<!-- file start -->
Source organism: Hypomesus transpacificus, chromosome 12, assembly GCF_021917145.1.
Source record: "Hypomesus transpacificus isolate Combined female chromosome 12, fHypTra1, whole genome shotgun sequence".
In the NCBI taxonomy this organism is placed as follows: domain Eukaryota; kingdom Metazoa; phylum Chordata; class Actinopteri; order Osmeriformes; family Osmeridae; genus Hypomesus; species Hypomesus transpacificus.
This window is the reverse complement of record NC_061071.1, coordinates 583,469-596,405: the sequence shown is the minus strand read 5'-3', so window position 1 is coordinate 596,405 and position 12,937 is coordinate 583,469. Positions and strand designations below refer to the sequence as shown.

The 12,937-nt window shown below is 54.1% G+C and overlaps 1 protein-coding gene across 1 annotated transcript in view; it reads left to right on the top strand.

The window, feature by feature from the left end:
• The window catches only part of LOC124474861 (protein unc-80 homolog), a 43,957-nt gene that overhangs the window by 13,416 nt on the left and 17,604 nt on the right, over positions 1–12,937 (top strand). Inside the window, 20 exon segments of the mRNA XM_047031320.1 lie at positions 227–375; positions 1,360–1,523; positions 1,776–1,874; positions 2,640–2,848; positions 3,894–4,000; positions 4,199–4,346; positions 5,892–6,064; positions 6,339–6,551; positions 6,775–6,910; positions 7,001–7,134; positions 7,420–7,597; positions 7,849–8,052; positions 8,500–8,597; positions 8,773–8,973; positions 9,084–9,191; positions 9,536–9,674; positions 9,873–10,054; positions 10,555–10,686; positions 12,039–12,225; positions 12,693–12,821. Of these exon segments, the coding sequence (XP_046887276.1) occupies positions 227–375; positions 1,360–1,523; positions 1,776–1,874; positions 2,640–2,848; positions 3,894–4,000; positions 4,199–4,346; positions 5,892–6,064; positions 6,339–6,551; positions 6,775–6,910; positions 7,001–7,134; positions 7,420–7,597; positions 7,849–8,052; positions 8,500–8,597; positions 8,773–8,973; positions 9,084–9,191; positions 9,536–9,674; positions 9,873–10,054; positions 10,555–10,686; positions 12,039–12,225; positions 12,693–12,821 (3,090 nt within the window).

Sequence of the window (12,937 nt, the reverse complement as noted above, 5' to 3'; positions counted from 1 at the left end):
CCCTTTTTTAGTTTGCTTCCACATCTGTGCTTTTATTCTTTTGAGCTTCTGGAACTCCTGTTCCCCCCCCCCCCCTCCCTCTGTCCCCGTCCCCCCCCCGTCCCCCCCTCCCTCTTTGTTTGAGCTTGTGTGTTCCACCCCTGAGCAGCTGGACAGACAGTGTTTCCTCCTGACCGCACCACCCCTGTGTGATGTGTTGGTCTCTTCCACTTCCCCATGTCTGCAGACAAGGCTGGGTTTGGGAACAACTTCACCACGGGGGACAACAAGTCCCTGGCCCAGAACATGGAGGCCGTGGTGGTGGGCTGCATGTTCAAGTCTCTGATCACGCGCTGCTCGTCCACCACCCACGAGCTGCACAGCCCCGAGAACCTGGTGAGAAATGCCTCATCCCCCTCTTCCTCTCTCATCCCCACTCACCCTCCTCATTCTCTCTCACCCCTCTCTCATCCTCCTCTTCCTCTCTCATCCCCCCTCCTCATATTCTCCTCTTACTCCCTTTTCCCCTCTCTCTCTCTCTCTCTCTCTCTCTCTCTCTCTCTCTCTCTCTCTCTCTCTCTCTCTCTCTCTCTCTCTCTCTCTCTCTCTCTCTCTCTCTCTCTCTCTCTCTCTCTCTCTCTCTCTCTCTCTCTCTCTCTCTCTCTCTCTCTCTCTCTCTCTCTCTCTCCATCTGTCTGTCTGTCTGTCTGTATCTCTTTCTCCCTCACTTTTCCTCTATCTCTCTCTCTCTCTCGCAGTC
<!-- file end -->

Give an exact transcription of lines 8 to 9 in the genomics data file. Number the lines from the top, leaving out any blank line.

Sequence of the window (12,937 nt, the reverse complement as noted above, 5' to 3'; positions counted from 1 at the left end):
CCCTTTTTTAGTTTGCTTCCACATCTGTGCTTTTATTCTTTTGAGCTTCTGGAACTCCTGTTCCCCCCCCCCCCCTCCCTCTGTCCCCGTCCCCCCCCCGTCCCCCCCTCCCTCTTTGTTTGAGCTTGTGTGTTCCACCCCTGAGCAGCTGGACAGACAGTGTTTCCTCCTGACCGCACCACCCCTGTGTGATGTGTTGGTCTCTTCCACTTCCCCATGTCTGCAGACAAGGCTGGGTTTGGGAACAACTTCACCACGGGGGACAACAAGTCCCTGGCCCAGAACATGGAGGCCGTGGTGGTGGGCTGCATGTTCAAGTCTCTGATCACGCGCTGCTCGTCCACCACCCACGAGCTGCACAGCCCCGAGAACCTGGTGAGAAATGCCTCATCCCCCTCTTCCTCTCTCATCCCCACTCACCCTCCTCATTCTCTCTCACCCCTCTCTCATCCTCCTCTTCCTCTCTCATCCCCCCTCCTCATATTCTCCTCTTACTCCCTTTTCCCCTCTCTCTCTCTCTCTCTCTCTCTCTCTCTCTCTCTCTCTCTCTCTCTCTCTCTCTCTCTCTCTCTCTCTCTCTCTCTCTCTCTCTCTCTCTCTCTCTCTCTCTCTCTCTCTCTCTCTCTCTCTCTCTCTCTCTCTCTCTCTCTCTCTCTCTCTCTCTCTCCATCTGTCTGTCTGTCTGTCTGTATCTCTTTCTCCCTCACTTTTCCTCTATCTCTCTCTCTCTCTCGCAGTC